Bay, Gulf, Franklin and Washington counties are still under a mandatory curfew because of Hurricane Michael, according to an emergency alert.
The curfew extends from sunset to sunrise. People were urged to returned their shelters by 7 p.m. ET, according the alert.
The Florida Department of Transportation reported that Interstate 10 reopened in both directions, Gov. Rick Scott tweeted.
Read his tweet:
Tallahassee Mayor Andrew Gillum, speaking at a news conference Thursday, said the city was dealing with power outages and thousands of downed trees.
The mayor said the city is currently assessing the damage and that no major injuries were reported in their city.
Gillum added that 88% of pump stations were off the power grid system and an estimated 150,000 gallons spilled from the wastewater stations during the storm.
The spillage was reported to the Florida Department of Environmental Protection, he said.
Vice President Mike Pence addressed the aftermath of Hurricane Michael on Thursday afternoon at the US Department of Agriculture.
"President Trump has taken decisive action to make sure that the full resources of the federal government are available to people in Florida, Georgia, and the Carolinas that have been impacted on this historic storm," Pence said at the news briefing, while sitting next to Secretary of Agriculture Sonny Perdue.
"I want to assure all those looking on that we’re going to continue this government-wide effort to help Americans in the city and on the farm," the vice president said.
Pence then spoke directly to people impacted by the hurricane and said, "From the heart of the American people, we are with you, we will stay with you."
Scott Cawthron, a Mexico Beach resident who, up until yesterday, had a home there, says he survived Hurricane Michael huddled with his mother in a closet as the floodwaters rose and the roof flew off its foundation.
“The flooding occurred and it was much more than the initial report of six to nine feet. It was 9 to 12 easy. It was outside my bedroom window upstairs. It started flooding downstairs. I told my mother, who is 72 years old, come upstairs and we hid in a closet. The floor started sinking away from us, and the roof truss fell on the floor and I couldn't get out of the closet,” he said.
“God gave me the strength to get the door open, and get her on the door that we were pushing open, and the sheet metal wedged on my head so I can protect her from the wind. She has a bad gash on her foot, but we’re okay.
He added that he hoped the rest of his family is OK, but he hasn’t heard from them.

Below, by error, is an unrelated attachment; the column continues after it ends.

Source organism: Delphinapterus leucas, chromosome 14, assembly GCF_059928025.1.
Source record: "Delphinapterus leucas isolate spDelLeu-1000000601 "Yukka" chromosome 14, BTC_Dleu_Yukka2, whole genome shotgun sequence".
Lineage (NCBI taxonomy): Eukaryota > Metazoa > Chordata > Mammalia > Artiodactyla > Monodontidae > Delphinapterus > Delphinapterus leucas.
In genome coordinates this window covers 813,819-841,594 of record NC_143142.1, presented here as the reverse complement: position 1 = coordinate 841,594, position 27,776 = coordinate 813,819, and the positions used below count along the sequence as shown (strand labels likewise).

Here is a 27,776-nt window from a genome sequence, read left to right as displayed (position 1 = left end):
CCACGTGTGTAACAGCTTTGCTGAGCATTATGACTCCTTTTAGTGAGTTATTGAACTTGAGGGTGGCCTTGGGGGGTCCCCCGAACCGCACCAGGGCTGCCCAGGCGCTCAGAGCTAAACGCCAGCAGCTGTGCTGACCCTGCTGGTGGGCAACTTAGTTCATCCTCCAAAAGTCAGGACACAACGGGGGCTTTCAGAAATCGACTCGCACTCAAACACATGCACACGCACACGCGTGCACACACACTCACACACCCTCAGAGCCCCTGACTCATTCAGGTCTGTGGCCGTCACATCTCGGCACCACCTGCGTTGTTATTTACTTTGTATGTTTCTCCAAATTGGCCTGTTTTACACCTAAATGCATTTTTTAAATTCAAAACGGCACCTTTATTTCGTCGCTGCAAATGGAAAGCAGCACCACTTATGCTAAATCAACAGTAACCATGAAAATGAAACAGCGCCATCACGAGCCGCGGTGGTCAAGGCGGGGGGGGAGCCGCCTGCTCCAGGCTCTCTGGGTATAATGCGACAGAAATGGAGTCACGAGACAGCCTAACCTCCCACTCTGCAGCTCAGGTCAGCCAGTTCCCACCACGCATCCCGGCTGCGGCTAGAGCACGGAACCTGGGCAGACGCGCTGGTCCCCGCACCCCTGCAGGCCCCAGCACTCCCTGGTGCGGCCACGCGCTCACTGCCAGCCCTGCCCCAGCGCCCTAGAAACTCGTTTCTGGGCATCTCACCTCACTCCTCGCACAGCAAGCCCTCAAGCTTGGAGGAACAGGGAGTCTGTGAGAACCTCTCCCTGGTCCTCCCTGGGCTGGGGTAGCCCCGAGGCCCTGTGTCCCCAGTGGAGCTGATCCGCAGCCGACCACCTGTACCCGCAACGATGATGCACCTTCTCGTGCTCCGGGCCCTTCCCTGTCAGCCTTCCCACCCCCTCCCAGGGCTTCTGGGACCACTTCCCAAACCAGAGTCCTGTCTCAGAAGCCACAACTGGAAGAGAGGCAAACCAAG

Alex Forbes, a Mississippi State University meteorology student, and his classmates rode out Hurricane Michael in Marianna, Florida, to experience it firsthand.
He took this video during the storm:
Forbes also shot this video of the hurricane's damage.
The Gulf Coast Regional Medical Center in Panama City, Florida, is evacuating 130 patients Thursday to neighboring hospitals, according to a hospital spokesperson.
The most critically ill patients will be moved first, according to Ed Fishbough, assistant vice president of communications for HCA Healthcare.
"Until we can be certain of stable public power, water and sewage systems, our patients will be safest in our neighboring hospitals," the hospital said in a statement.
As Hurricane Michael swept across the Florida Panhandle, it left a trail of destruction and widespread power outages across numerous states.
As of Thursday afternoon, there are currently 486,827 utility customers without power in Georgia, Florida, the Carolinas, and Alabama.
Here's a breakdown of the outages:
- Florida: More than 165,000 customers
- Georgia: 158,349 customers
- South Carolina: 107,266 customers
- Alabama: 39,000 customers
- North Carolina: 16,153 customers
The number could rise as the storm moves northeast toward Virginia. Meanwhile, the US Army Corps of Engineers has deployed a team to work on providing temporary power in Florida.
The death toll from Hurricane Michael rose to six Thursday after a new death was reported in North Carolina.
A 38-year-old man was killed Thursday when a large tree fell on his vehicle on Highway 64, east of Statesville, North Carolina, according to Iredell County Fire Marshal David Souther.
In Florida, four people were killed in Gadsden County as a result of the hurricane, according to Lt. Anglie Hightower, spokesperson for Gadsden County Sheriff’s Office.
A child was killed in Seminole County, Georgia, Wednesday after a metal carport crashed into the roof of her home.